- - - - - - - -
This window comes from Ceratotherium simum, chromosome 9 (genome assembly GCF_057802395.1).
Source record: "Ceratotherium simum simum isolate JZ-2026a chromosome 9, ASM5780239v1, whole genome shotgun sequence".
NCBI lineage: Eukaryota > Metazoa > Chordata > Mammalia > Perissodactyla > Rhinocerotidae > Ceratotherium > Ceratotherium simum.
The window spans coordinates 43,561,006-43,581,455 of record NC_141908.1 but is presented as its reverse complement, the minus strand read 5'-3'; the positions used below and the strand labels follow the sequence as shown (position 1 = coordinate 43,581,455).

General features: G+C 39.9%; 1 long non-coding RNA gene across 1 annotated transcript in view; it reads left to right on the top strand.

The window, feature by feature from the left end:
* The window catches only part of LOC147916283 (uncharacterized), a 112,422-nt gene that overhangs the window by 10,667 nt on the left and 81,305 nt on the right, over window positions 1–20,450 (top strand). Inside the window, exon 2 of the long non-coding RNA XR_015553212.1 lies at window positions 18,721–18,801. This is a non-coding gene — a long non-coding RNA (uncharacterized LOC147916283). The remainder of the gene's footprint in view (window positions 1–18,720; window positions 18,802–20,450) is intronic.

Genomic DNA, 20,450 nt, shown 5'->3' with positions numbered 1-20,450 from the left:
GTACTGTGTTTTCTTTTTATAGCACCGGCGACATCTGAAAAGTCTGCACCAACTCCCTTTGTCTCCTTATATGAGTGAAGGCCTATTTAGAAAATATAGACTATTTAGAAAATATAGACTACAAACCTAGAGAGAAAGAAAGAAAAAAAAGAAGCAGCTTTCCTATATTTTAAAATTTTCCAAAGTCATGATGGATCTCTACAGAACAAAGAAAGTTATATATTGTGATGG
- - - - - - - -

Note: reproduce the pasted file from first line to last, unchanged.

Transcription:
This window comes from Ceratotherium simum, chromosome 9 (genome assembly GCF_057802395.1).
Source record: "Ceratotherium simum simum isolate JZ-2026a chromosome 9, ASM5780239v1, whole genome shotgun sequence".
NCBI lineage: Eukaryota > Metazoa > Chordata > Mammalia > Perissodactyla > Rhinocerotidae > Ceratotherium > Ceratotherium simum.
The window spans coordinates 43,561,006-43,581,455 of record NC_141908.1 but is presented as its reverse complement, the minus strand read 5'-3'; the positions used below and the strand labels follow the sequence as shown (position 1 = coordinate 43,581,455).

General features: G+C 39.9%; 1 long non-coding RNA gene across 1 annotated transcript in view; it reads left to right on the top strand.

The window, feature by feature from the left end:
* The window catches only part of LOC147916283 (uncharacterized), a 112,422-nt gene that overhangs the window by 10,667 nt on the left and 81,305 nt on the right, over window positions 1–20,450 (top strand). Inside the window, exon 2 of the long non-coding RNA XR_015553212.1 lies at window positions 18,721–18,801. This is a non-coding gene — a long non-coding RNA (uncharacterized LOC147916283). The remainder of the gene's footprint in view (window positions 1–18,720; window positions 18,802–20,450) is intronic.

Genomic DNA, 20,450 nt, shown 5'->3' with positions numbered 1-20,450 from the left:
GTACTGTGTTTTCTTTTTATAGCACCGGCGACATCTGAAAAGTCTGCACCAACTCCCTTTGTCTCCTTATATGAGTGAAGGCCTATTTAGAAAATATAGACTATTTAGAAAATATAGACTACAAACCTAGAGAGAAAGAAAGAAAAAAAAGAAGCAGCTTTCCTATATTTTAAAATTTTCCAAAGTCATGATGGATCTCTACAGAACAAAGAAAGTTATATATTGTGATGG